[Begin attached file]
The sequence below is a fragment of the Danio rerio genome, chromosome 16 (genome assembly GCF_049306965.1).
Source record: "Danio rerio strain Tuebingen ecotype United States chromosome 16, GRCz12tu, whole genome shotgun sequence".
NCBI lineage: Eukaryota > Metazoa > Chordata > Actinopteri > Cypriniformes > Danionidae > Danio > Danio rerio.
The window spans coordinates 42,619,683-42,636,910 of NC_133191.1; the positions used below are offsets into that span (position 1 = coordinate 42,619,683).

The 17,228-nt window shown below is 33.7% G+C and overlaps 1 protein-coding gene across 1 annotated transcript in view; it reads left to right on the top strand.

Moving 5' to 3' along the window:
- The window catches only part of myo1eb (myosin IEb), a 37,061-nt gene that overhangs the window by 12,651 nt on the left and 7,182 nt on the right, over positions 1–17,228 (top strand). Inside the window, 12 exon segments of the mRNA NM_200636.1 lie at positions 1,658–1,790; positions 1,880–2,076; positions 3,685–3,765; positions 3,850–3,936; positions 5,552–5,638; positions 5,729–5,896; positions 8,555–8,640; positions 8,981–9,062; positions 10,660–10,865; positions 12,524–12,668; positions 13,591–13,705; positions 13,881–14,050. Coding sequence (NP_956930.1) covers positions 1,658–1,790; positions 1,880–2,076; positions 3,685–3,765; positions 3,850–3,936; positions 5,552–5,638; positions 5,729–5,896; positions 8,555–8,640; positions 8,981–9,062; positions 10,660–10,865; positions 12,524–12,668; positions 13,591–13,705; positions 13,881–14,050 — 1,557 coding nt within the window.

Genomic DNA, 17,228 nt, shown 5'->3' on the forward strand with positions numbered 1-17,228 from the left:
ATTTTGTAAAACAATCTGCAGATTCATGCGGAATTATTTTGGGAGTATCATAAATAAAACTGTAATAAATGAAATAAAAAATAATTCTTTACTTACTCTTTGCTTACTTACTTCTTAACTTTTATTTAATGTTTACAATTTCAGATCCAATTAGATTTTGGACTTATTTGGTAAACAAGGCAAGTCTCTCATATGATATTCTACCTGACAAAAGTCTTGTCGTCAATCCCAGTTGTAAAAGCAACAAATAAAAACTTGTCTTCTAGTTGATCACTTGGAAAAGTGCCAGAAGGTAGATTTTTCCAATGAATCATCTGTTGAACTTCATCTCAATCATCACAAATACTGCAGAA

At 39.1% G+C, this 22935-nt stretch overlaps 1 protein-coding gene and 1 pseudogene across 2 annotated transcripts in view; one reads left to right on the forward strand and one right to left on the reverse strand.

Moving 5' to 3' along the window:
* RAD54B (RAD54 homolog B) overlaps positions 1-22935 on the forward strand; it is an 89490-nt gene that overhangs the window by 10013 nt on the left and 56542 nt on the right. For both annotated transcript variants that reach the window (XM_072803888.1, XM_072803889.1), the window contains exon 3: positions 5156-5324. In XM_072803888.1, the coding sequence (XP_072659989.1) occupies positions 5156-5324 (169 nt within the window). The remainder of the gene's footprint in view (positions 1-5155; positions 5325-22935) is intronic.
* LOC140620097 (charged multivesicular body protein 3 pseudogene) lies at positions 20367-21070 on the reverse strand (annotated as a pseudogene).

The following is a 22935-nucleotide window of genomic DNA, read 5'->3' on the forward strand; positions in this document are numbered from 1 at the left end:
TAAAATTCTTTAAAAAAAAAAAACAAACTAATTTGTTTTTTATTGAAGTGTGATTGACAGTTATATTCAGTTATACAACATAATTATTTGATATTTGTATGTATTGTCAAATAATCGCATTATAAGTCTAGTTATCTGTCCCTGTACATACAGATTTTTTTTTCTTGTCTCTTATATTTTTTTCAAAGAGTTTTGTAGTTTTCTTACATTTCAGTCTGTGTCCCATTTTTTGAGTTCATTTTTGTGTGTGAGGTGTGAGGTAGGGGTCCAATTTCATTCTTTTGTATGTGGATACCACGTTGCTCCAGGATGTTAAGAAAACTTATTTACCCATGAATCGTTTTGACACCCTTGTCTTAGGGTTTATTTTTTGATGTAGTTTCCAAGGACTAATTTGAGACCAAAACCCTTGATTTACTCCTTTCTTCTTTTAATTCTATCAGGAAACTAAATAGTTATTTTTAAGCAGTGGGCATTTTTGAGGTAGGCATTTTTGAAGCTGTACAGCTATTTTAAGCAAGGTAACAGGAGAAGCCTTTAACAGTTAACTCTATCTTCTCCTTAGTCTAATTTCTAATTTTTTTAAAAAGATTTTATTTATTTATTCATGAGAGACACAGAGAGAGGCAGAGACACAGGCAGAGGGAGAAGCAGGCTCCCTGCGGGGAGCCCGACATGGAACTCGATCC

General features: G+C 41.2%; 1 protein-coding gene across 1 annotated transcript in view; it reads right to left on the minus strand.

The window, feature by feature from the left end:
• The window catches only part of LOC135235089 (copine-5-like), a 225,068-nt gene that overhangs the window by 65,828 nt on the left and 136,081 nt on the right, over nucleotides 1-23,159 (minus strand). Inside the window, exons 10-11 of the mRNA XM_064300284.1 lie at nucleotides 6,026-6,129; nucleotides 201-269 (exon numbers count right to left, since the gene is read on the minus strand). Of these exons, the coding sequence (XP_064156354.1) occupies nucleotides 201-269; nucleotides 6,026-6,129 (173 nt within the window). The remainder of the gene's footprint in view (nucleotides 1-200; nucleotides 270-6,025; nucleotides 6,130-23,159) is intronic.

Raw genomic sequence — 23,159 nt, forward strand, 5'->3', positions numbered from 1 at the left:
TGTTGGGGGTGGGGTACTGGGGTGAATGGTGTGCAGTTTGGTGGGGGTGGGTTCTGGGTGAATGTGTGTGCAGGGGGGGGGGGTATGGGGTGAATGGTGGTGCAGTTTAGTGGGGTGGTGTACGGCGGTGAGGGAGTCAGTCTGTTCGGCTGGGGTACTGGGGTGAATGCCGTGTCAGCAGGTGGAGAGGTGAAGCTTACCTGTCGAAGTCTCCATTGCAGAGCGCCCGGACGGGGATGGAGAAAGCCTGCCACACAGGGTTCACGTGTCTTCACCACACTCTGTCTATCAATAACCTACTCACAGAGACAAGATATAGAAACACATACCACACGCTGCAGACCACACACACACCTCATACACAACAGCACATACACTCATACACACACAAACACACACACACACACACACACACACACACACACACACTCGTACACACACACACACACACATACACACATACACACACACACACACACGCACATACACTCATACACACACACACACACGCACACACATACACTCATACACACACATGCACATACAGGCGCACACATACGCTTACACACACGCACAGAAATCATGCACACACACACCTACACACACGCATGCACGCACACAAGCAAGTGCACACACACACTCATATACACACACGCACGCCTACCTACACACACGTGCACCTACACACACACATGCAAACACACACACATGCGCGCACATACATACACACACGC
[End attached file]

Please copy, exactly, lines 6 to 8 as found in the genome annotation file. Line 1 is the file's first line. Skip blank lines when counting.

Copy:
Moving 5' to 3' along the window:
- The window catches only part of myo1eb (myosin IEb), a 37,061-nt gene that overhangs the window by 12,651 nt on the left and 7,182 nt on the right, over positions 1–17,228 (top strand). Inside the window, 12 exon segments of the mRNA NM_200636.1 lie at positions 1,658–1,790; positions 1,880–2,076; positions 3,685–3,765; positions 3,850–3,936; positions 5,552–5,638; positions 5,729–5,896; positions 8,555–8,640; positions 8,981–9,062; positions 10,660–10,865; positions 12,524–12,668; positions 13,591–13,705; positions 13,881–14,050. Coding sequence (NP_956930.1) covers positions 1,658–1,790; positions 1,880–2,076; positions 3,685–3,765; positions 3,850–3,936; positions 5,552–5,638; positions 5,729–5,896; positions 8,555–8,640; positions 8,981–9,062; positions 10,660–10,865; positions 12,524–12,668; positions 13,591–13,705; positions 13,881–14,050 — 1,557 coding nt within the window.

Genomic DNA, 17,228 nt, shown 5'->3' on the forward strand with positions numbered 1-17,228 from the left: